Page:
In London, Vicki Simister from the LASH campaign has been meeting with policy makers for Oona King (pictured here). King is running for Mayor in the 2012 election – and has recently promised to write street harassment into her policy!
To our knowledge, this is the first time that street harassment has become a major campaign issue. This tremendous leadership is incredible for London, but it is also a model for how street harassment can be addressed in other cities. Her policy even proclaims that street harassment is a “gateway to more serious forms of violence,” something that we’ve been shouting off the rooftops for years now.
Reading policy has never made us swoon more:
“Commission Police reports across the capital about the extent of street harassment, and include it within anti-social behaviour programmes”
The policy also says:
“Taking street harassment seriously
Street harassment is a regular occurrence for women in London, but is barely mentioned in government policy in the past. It is completely unacceptable that women should be expected to put up with casual intimidation, from unwanted sexual comments to being followed or even groped, simply as a result of going out in public. It is also likely that this behaviour acts as a gateway to more serious forms of violence, and so we simply cannot afford to let it go unchallenged. The Mayor should promote a culture in which street harassment is recognised as unacceptable, and women do not have to suffer it in silence. Working with police, boroughs and Transport for London, effective action should include:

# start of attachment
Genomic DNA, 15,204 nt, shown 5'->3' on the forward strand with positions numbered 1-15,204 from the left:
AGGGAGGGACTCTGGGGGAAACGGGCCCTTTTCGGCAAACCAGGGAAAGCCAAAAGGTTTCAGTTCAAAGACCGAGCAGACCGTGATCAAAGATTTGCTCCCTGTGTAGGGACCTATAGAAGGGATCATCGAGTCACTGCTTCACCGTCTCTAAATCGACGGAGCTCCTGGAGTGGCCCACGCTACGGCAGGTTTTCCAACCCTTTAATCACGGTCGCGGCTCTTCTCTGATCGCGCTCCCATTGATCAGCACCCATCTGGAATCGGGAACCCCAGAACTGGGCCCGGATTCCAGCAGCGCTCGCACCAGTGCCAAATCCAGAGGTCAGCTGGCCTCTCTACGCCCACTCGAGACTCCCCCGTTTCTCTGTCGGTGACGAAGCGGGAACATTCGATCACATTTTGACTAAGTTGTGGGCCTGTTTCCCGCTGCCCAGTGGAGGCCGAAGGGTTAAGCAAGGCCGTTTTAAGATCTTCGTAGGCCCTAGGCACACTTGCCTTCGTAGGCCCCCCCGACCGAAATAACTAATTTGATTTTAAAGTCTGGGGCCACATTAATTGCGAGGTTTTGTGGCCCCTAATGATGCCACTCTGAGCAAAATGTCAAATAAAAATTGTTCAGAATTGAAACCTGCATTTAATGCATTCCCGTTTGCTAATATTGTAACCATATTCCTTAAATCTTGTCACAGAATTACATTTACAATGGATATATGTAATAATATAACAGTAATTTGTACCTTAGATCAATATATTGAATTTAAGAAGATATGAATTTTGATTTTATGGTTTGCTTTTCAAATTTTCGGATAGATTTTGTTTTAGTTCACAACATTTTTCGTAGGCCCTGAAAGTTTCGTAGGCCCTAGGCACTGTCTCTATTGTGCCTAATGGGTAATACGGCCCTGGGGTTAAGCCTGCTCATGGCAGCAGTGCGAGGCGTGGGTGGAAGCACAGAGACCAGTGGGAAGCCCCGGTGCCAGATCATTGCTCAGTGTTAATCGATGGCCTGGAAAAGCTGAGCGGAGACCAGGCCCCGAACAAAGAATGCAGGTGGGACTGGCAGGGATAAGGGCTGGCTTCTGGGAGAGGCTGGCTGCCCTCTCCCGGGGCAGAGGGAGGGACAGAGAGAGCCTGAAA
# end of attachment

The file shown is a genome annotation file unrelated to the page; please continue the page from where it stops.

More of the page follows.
• Ensuring that local authorities recognise sexual harassment as a from of violence
against women, and incorporate it into their training and policies
• Identifying London’s “harassment hotspots” and putting more police and community
support officers where they are needed
• Coordinating a poster campaign to challenge this form of behaviour and encourage
women to report it
• Establishing best practice in police responses, including consistent monitoring and
enforcement where there is evidence of persistent harassment
• Working with local councils and community groups to ensure consensus on the unacceptability of street harassment”
Kudos to Vicki from the LASH campaign for making this happen!